Related Stories

Music from nature’s heart

DECCAN CHRONICLE | DEVIKA GOWRI
Published Jan 4, 2016, 5:32 am IST
Updated Mar 26, 2019, 12:23 pm IST
The No’Mad Projekt is city-based musician Praveen Sparsh’s idea.
Praveen Sparsh
 Praveen Sparsh
The lilting notes of a tambura and the cawing of birds is all that you hear at first, like a curtain raiser, revealing Rithvik Raja singing Manasa Sancharare with his back to a river. If you close your eyes, you can even hear the river humming and gurgling to the music, maintaining an indescribable rhythm. The video is tagged under The No’Mad Projekt on their Facebook and YouTube accounts. Rithvik is among other Carnatic musicians, like Sumesh Narayanan, Vignesh Ishwar and Vishaal R Sapuram, to feature in this unique initiative conceived by Praveen Sparsh, independent musician and mridangam player. 
 
Just back from yet another kutcheri for the Margazhi music season, Praveen settles down for a late night chat about the No’Mads. The addition of ambient and natural sounds is the point of the project, he explains, which is a platform for artistes to explore true acoustic music. “The whole idea started last year, in the month of May. A bunch of friends, all Carnatic musicians, and I headed to a hill station to unwind. I took my guitar along and one of my friends brought his violin and half an hour into a trek, we began playing.” That impromptu jam was a revelation of sorts — “We were completely free, weren’t being judged, no stress of being in a concert blocking us. The fun we had on the road, the people we had interacted with, and the food we had eaten, it all reflected in how we played,” says Praveen, who is also known as Tanjore K Praveen Kumar in the city’s music scene.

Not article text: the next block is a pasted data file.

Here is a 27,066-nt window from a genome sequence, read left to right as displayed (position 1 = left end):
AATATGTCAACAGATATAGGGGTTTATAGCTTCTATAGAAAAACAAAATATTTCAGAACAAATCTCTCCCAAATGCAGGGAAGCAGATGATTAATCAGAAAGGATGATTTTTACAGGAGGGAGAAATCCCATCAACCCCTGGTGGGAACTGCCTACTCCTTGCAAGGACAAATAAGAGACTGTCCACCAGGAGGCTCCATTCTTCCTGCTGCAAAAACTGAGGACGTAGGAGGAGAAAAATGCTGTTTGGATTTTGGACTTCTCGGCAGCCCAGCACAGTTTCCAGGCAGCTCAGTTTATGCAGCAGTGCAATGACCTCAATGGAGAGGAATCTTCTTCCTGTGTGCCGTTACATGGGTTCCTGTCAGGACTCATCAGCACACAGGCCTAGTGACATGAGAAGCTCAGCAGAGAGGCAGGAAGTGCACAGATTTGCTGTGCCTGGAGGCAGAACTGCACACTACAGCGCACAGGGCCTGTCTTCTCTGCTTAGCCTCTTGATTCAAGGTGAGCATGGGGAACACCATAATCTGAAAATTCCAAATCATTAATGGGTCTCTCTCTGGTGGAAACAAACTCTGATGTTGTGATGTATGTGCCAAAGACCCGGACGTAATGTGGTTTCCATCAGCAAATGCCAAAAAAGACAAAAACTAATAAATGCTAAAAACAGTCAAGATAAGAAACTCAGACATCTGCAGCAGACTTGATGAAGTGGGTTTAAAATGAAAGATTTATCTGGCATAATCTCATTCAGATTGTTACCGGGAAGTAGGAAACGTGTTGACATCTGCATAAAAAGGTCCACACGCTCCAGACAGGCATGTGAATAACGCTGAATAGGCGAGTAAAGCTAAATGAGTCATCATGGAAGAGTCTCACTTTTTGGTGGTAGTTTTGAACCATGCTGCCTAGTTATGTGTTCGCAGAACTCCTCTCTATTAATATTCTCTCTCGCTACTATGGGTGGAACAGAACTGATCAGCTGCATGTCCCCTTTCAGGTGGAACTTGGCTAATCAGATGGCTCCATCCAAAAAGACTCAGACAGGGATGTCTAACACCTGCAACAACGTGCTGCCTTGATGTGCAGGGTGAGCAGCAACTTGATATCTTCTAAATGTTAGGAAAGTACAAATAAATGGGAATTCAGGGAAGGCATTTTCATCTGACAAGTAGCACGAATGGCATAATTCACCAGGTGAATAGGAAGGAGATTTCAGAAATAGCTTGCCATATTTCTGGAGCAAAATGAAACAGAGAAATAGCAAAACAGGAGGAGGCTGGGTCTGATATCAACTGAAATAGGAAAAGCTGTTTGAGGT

That experience scratched itself into an idea in the 23-year-old’s mind. “Classical music has lost its organic element and has changed completely. Before you had one mic to record sound, but now, for any performance you have so many gadgets accompanying each instrument. My idea was to remove all these electronic equipment and put the artiste in a natural environment.”
 
Taking to the outdoors was the obvious step, as nature, Praveen believes is music’s greatest muse. It gives artistes so much more scope as they are no longer bound by the rigid rules of performance or how elders in the field will perceive it. Recorded with just one mic, the tracks contain no post-production and have a raw feel to them.
While the completed sessions featured classical musicians, The No’Mad Projekt doesn’t confine itself to this genre alone. “So far, the sessions were with musicians who were my colleagues, or friends. The Projekt is basically a platform for deserving artistes to experience something new. Since I’m a musician myself, I can curate the whole event, but I want them to choose what they play,” he adds.
 
The whole concept was inspired by TM Krishna’s film One, and things came full circle when the renowned musician listened to the recordings and was among others who came forward to appreciate the project. So far, Praveen says, the project hasn’t been for profit, but that could soon change with his plans to register it as No’Mad records, invite artistes for concert trips to exotic locations and try out some innovative things. With a bunch of friends behind him, including Sean Roldan and Susha Raja, who functions like a partner, the sky is the limit.
 

 

Download the all new Deccan Chronicle app for Android and iOS to stay up-to-date with latest headlines and news stories in politics, entertainment, sports, technology, business and much more from India and around the world.

 

...




ADVERTISEMENT
ADVERTISEMENT
ADVERTISEMENT
ADVERTISEMENT
ADVERTISEMENT